Furnaces and other heating systems may have a lot of complex mechanical components, but the basic premise of how heat is created is simple to understand: fuel is burned to generate heat. Or, in the case of electric furnaces, electrical resistance generates heat energy. But “cool” is not something that can be produced or generated: it’s not an energy.
While electricity is used to power an air conditioner, this cannot magically produce cool air with the help of a fan alone. It’s refrigerant, a chemical blend you may call Freon (a brand name), that does the job. So if it cannot simply create a cool energy to chill the air, how does refrigerant work? We tell you a few facts homeowners should know about refrigerant in today’s guide.
#1: Refrigerant Does Not Get “Used Up”
The gas in your car is an example of something you expect to get all used up. It’s a fuel, something burned in order to power the vehicle, so you know you’ll have to refill the gas at the pump every so often. Non-electric heating systems also need “refilling,” but natural gas often comes straight into a home to do that work.
Refrigerant, however, is not a fuel. Refrigerant is made to absorb and release heat—but none of the refrigerant should release with it. In other words, refrigerant is not something you should need to refill from time to time.
If your air conditioner does become low on refrigerant, it means something is wrong.
#2: Do I Need More Refrigerant? An Unexpected Answer
When technicians show up for an AC repair, they often hear some variant of this question: “Will you just need to add some Freon?” It very well may be the case that you need more refrigerant, but the answer goes beyond this.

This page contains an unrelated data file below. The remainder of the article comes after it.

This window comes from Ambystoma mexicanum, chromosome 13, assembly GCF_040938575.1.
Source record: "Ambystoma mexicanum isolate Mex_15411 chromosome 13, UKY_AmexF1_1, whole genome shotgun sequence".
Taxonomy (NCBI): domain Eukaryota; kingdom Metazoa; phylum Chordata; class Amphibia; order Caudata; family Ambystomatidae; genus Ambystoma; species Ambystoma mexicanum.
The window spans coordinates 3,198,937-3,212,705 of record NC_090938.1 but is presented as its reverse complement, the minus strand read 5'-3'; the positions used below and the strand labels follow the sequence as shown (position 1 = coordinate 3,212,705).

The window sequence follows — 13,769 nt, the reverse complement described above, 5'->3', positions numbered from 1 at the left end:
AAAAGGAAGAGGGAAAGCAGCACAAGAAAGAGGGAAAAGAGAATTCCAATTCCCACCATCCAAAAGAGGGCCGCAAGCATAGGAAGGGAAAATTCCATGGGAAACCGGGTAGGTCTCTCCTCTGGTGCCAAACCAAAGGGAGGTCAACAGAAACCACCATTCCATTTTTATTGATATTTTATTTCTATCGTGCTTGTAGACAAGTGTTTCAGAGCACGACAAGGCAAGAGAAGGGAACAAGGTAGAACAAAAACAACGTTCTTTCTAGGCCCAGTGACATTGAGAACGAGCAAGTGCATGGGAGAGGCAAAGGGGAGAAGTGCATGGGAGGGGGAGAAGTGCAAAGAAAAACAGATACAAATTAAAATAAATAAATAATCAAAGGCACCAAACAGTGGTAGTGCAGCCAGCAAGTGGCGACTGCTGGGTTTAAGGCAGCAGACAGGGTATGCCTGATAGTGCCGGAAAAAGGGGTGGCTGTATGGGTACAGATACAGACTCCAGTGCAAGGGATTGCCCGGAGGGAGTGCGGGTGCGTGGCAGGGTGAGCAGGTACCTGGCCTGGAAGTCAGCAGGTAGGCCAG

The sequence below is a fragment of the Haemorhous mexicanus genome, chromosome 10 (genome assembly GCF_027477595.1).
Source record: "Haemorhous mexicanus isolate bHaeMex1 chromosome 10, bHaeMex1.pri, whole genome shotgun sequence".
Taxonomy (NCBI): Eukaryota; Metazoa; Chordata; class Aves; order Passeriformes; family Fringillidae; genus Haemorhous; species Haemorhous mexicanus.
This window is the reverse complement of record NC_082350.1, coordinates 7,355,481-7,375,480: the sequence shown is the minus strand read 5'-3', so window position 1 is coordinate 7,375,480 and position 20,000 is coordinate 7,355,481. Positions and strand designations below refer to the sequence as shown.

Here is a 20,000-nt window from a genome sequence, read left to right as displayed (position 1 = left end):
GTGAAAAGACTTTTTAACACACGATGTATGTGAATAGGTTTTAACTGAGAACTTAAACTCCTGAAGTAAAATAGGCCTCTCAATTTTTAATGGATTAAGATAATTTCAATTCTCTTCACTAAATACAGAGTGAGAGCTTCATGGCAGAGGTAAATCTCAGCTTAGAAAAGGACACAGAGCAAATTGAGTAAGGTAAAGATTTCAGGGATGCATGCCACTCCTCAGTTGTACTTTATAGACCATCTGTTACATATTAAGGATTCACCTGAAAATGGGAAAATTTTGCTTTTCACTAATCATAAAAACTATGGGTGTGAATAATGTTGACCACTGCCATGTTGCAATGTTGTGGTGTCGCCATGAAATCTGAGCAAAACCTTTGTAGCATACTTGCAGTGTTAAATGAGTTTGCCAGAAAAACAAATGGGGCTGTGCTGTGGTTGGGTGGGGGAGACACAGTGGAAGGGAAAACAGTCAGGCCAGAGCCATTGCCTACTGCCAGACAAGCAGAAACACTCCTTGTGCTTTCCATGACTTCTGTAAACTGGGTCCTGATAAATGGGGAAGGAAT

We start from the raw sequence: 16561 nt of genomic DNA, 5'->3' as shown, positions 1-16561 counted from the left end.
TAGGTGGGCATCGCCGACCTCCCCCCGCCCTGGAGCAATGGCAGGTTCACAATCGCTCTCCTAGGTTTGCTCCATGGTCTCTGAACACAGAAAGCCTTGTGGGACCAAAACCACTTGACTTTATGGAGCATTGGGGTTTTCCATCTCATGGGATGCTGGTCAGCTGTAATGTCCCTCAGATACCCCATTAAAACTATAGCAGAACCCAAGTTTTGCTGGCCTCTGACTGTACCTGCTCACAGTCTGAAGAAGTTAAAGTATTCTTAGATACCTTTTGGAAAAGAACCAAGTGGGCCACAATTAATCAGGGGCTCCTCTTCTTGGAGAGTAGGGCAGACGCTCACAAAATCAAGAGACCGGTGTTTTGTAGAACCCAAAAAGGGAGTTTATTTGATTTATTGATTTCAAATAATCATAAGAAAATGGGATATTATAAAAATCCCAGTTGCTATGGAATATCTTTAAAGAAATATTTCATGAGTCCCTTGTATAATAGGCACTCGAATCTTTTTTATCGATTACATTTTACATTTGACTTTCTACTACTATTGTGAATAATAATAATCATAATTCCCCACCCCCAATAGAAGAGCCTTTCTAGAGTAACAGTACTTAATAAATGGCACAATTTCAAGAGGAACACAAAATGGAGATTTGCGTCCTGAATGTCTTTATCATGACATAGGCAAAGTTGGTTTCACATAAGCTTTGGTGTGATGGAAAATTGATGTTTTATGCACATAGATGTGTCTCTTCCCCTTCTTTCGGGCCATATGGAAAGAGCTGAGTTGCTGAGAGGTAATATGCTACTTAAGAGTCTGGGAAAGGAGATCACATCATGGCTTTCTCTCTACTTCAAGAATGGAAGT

- Many repairs have nothing to do with refrigerant. Every service call you make should not include a refrigerant refill because, as we’ve mentioned, refrigerant is not something that gets “used up.” There are plenty of components that can break!
- An experienced technician knows they’ll likely have to do more that refill refrigerant. They will look for the source of the leak and seal this off, so that you don’t have to make this repair in the near future.
- A refrigerant leak may have caused additional problems within your air conditioner—even damage within the compressor—so you cannot afford to let a leak go on for long.
#3: Your Refrigerant Might Be Harmful to the Environment
In recent years, more and more efforts have been made to get older refrigerants out of the market—those which deplete the ozone layer. The most common of these is R-22. If you’re still holding on to an air conditioner that was originally installed 20 years ago or more, it may use this chemical blend.
For now, when you need new refrigerant, most technicians will still have access to it. However, by 2020, R-22 can no longer be produced or imported into the US. That means that, in time, adding refrigerant to your system (and, hopefully, sealing a leak) will cost more and more, and eventually you will have no access to R-22 whatsoever.
It’s best to upgrade your air conditioner to one that uses environmentally safe R-410A now rather than waiting until it’s an expensive emergency. This is safer for the environment and in ready supply by any technician.
For more information about your air conditioning in Kirtland, NM, contact Robbins Heating & Air Conditioning, Inc. today.